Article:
Joined: 26 Mar 2011
Schools: UCLA (Anderson) - Class of 2014
GMAT 1: Q V
, given: 12
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11 Jun 2011, 12:16
Princeton Review scored this as a 2. I wasn't necessarily expecting a 6, but the examples of a 2 I have seen are far inferior to this, in my opinion. Let me know what you think!
Prompt: “Since most people would rather talk than listen, there will always be miscommunication.”
Effective communication is essential to social, economic, familial, and political success in today's world. Every person has an opinion, and it is natural for one to believe that one's perspective is correct almost all of the time. One desires to sway others towards one's own point of view. The issue presented is controversial, but a closer examination reveals that it is perhaps overly broad.
The statement assumes that peoples' desire to talk rather than listen causes people to ignore each other and focus more on one way conversation than on a balanced, two-way exchange of ideas. For example: it is not uncommon to sit around an ordinary family dinner table and argue, converse, and talk rationally with friends and family. Although most participants certainly desire to get their views out in the open, it is folly to assume that there is automatically an inherent miscommunication that takes place. Miscommunication implies that the idea being expressed by one party is misunderstood or misinterpreted by the receiving party. This simply is not always the case, even in instances where two individuals clearly would rather talk to each other, argue, or even verbally spar, than listen to each other.
To illustrate this point, one needs only to examine a political debate. Two candidates, often with extremely polar opposite opinions on social, economic, and military issues, come together and spend hours talking past each other. One candidate states a position on an issue; the other proceeds to immediately punch holes in the first's argument. Granted, occasionally the candidates might misunderstand each other, but more often than not, they know exactly what their opponent is communicating and seek to tear the argument to pieces in front of the audience. There are few people in the world who would rather talk more than politicians, and when they go against each other one on one, they do not always miscommunicate. Sometimes this might be true, but to say that it always will happen is just too extreme of a statement.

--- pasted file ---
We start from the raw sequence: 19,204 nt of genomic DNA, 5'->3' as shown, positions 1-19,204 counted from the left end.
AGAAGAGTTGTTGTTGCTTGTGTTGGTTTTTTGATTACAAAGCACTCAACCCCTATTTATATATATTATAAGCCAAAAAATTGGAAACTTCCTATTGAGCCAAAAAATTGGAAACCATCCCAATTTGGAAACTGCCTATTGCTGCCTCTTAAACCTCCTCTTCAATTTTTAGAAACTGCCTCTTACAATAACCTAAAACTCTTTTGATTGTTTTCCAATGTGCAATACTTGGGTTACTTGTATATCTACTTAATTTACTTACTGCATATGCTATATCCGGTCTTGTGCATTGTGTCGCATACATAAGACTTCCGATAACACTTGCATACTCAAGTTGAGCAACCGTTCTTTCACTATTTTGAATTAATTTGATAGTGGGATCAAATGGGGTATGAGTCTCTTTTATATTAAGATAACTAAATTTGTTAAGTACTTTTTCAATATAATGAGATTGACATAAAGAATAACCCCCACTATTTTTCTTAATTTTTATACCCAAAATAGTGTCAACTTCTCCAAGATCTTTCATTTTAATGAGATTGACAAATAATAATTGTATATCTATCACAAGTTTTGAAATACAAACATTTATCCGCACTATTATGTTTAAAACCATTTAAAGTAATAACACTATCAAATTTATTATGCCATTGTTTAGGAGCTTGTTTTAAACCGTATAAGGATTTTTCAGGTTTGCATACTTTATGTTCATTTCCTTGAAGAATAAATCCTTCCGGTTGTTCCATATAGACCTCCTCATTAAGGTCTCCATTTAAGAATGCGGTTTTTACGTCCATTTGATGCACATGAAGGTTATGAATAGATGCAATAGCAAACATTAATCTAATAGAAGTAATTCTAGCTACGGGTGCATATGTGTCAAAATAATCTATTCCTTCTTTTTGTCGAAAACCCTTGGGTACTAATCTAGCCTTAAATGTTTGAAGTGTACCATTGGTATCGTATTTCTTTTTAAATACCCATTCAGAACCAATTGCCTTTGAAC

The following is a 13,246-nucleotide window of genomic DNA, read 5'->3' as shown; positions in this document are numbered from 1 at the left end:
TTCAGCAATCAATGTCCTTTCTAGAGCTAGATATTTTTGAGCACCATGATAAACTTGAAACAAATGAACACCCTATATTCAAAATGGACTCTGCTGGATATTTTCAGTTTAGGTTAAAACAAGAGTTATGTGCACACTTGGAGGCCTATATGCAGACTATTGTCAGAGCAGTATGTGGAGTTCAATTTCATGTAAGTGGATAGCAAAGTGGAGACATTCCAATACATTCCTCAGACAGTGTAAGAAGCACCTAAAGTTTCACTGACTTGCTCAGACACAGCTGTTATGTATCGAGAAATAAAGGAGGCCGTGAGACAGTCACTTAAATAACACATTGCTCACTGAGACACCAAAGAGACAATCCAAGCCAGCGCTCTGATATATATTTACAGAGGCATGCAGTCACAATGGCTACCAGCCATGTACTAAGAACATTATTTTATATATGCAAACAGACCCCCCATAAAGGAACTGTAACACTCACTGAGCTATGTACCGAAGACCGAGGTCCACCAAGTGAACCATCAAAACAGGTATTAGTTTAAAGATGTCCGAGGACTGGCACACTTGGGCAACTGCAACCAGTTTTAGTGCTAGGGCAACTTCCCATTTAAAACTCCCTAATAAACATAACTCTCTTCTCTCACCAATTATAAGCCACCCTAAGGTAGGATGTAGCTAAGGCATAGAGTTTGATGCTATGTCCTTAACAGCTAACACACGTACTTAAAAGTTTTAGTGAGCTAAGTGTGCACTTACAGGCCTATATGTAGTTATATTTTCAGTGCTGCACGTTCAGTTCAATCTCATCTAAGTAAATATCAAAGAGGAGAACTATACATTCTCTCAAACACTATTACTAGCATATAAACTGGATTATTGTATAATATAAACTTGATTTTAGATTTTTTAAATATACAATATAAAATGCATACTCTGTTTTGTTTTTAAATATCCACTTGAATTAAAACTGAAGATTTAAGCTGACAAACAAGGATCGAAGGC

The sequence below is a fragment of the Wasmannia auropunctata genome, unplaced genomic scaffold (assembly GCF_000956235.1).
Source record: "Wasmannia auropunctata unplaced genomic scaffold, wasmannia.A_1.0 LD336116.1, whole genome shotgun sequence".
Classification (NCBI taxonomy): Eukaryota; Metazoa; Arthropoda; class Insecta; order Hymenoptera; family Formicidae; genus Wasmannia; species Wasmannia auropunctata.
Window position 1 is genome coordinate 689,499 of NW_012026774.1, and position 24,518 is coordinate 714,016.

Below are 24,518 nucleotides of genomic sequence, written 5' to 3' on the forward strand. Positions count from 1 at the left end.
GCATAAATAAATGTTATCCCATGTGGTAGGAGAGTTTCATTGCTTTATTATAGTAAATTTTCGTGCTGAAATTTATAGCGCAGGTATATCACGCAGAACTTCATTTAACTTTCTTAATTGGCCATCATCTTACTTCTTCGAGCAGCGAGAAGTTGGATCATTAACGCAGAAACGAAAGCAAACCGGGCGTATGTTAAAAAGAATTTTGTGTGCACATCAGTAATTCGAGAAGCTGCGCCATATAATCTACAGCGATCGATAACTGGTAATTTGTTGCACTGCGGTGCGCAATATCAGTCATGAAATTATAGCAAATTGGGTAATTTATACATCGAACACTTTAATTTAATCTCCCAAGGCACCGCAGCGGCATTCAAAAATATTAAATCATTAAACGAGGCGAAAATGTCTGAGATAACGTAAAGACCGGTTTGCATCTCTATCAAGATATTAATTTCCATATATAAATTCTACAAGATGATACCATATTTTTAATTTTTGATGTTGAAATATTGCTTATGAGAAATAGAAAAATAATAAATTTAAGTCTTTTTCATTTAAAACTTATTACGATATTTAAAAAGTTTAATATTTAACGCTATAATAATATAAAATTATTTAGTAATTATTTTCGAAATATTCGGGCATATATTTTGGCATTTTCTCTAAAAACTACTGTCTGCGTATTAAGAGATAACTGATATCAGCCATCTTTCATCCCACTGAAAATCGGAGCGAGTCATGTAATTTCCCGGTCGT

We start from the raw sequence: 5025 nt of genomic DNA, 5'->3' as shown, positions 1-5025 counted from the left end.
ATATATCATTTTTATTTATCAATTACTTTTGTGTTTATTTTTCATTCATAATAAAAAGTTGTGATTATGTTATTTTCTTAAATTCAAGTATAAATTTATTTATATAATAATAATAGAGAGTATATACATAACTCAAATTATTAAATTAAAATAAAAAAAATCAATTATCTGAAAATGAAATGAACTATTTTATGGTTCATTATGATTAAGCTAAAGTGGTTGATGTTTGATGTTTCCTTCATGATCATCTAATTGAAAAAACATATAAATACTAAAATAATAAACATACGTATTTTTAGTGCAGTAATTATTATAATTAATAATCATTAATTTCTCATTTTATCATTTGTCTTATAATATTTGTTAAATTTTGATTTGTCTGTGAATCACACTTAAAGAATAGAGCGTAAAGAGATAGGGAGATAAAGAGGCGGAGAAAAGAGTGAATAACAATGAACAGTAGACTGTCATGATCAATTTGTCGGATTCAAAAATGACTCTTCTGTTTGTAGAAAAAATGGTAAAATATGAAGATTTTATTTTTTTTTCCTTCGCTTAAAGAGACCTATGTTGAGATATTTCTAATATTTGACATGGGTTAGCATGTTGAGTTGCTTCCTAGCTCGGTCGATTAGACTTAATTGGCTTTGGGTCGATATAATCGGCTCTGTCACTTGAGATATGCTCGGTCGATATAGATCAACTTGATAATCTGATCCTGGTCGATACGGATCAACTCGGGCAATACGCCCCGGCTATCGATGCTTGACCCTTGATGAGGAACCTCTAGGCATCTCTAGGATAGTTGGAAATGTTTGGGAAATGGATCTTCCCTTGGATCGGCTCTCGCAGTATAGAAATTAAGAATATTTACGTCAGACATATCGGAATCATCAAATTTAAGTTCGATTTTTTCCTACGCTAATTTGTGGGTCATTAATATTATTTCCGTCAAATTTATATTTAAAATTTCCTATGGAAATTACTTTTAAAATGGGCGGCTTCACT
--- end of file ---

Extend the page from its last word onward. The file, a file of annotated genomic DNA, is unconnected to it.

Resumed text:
Perhaps that is the best reason that this statement is simply invalid. Although there is a measure of truth in its words, the nature of its meaning is just too extreme to have merit. Saying something is always true implies that there is no possibility for any other outcome. There is a logical gap that exists between the premise, "most people would rather talk than listen," and the conclusion, "there will always be miscommunication." Without some solid evidence and an expressed rationalization for why this must be the case, the argument cannot be upheld as strong.
In summary, while the argument might sometimes be true, it is clear that it is far from accurate one hundred percent of the time. Certainly there could be a time when two people believe in their opinions so strongly that they simply could never understand or communicate effectively with each other. However, this is rare when compared with the average conversation and exchange between individuals on a day to day basis. Most people are able to at least understand what their friend or opponent is trying to communicate, whether the opinion is agreeable or not. Hence, it is better to take a more moderate approach than the one expressed in the statement. Were it to read "sometimes there will be miscommunication," it would be extremely accurate.